« WSAU Opinion Blog

OPINION - The Senate and its rules

by Chris Conley

NEWS BLOG (WSAU) The simple, lazy analysis is to look at the rank hypocrisy behind yesterday’s U.S. Senate rule change on judicial and cabinet nominees. 52 democrats voted for it. Each and every one who was a U.S. Senator in 2005 is on the record supporting the filibuster when Republicans had the majority. Then-Senator Obama warned back then that gridlock will get worse if the rules are changed. Eight years ago Harry Reid gave a long floor speech saying that using raw majorities to push legislation through was contrary to the traditions of the senate.

I’m more interested in the political calculations that go into such naked flip-flops.

Here are a few possibilities:

First, and the simplest explanation – among the great unwashed (the voters) – the issue tests well. Most people who didn’t take civics probably don’t understand filibusters and cloture. If you ask them ‘Is 51-49 fair?”, they’d answer ‘yes’. This rule change has already pushed the Obamacare rollout further down in the news cycle. Perhaps it 

There’s also the possibility that internal polling shows an ugly 2014 election, where democrats have to defend 21 seats and republicans have to defend only 14. Perhaps they know that a year from now none of the President’s nominees are getting through the Senate. I’m not sure this is the case. Dems may lose North Dakota and Louisiana… but may pick up seats in Maine. There are 45 Republicans in the Senate now. I think the GOP will gain seats, but 6 is a tall order.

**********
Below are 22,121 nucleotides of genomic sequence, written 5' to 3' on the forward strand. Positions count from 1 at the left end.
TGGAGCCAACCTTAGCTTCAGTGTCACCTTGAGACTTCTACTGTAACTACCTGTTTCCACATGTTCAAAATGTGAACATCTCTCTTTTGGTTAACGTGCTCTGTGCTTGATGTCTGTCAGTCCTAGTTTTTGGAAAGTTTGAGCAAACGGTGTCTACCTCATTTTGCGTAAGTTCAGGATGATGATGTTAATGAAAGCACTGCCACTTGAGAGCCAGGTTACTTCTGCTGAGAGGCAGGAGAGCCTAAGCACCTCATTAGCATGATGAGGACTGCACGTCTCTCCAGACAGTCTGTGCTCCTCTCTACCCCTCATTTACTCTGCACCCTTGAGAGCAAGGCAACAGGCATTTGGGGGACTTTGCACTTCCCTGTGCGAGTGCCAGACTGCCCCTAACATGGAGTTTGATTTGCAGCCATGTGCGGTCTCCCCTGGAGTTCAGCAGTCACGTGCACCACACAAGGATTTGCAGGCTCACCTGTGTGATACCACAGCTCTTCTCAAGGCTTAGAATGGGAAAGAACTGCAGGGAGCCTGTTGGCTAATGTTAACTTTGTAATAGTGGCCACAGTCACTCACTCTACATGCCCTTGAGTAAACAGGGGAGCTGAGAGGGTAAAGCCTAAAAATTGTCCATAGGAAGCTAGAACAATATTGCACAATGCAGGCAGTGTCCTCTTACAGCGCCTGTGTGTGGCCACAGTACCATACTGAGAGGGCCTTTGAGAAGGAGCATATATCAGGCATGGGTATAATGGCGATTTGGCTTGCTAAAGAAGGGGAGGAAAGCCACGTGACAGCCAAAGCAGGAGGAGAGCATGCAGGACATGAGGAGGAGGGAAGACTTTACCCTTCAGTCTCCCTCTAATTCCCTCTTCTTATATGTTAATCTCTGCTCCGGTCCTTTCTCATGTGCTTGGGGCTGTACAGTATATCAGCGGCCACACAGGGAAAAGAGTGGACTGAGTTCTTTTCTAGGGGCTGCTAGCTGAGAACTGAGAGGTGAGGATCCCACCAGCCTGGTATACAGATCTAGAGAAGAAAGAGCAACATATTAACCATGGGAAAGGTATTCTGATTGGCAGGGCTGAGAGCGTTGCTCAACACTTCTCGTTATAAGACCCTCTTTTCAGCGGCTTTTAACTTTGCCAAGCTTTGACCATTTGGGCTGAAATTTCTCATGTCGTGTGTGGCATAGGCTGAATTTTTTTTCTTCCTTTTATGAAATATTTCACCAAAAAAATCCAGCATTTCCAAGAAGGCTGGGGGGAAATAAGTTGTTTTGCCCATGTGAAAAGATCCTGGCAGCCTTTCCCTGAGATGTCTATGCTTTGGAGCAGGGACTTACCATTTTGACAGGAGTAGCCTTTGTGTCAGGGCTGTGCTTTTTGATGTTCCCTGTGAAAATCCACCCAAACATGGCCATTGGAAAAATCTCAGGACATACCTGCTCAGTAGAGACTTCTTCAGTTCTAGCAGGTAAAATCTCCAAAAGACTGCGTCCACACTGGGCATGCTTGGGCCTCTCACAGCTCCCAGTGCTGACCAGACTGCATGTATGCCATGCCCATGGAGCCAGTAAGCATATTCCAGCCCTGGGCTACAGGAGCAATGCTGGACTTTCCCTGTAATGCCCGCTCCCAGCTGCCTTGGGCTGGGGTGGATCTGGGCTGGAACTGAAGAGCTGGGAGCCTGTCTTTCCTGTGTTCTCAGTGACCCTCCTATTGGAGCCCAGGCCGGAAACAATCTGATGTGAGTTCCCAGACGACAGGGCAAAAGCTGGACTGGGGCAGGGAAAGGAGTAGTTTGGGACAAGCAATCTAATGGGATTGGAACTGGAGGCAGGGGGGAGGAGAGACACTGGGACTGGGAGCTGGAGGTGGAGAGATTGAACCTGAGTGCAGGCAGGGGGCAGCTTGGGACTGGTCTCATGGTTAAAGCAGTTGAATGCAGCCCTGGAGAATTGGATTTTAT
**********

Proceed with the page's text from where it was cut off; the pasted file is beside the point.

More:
The rules change could be a ‘rally the base’ strategy. Liberals were demoralized that the health care rollout was so badly bungled. This reenergizes them. And the democrat-left already feels the White House hasn’t delivered enough of what was expected.

It may be a simple case of arrogance. Our ideas are right. We won the election. We need to bulldoze those who might block our agenda. With the House safely in GOP hands, the President will need a fully staffed bureaucracy and judiciary to advance his ideas. And in a divided government, the balance of power lies in the rule-making powers within the executive branch.

I think there’s truth in all of those explanations.

As usual, Democrats are sufficiently ruthless. Republicans aren’t.  The GOP could simply shut down the Senate --- blocking all legislation until the old rules-of-order are restored. Legislation still needs 60 votes. Committee hearings need unanimous consent before they can begin each day’s work. Nominees still face open-ended questioning and hearings before coming up for floor votes. If the Republicans are planning to use any or all of those levers of power, they aren’t saying so publicly. Passive elephants, aggressive donkeys – again.

Chris Conley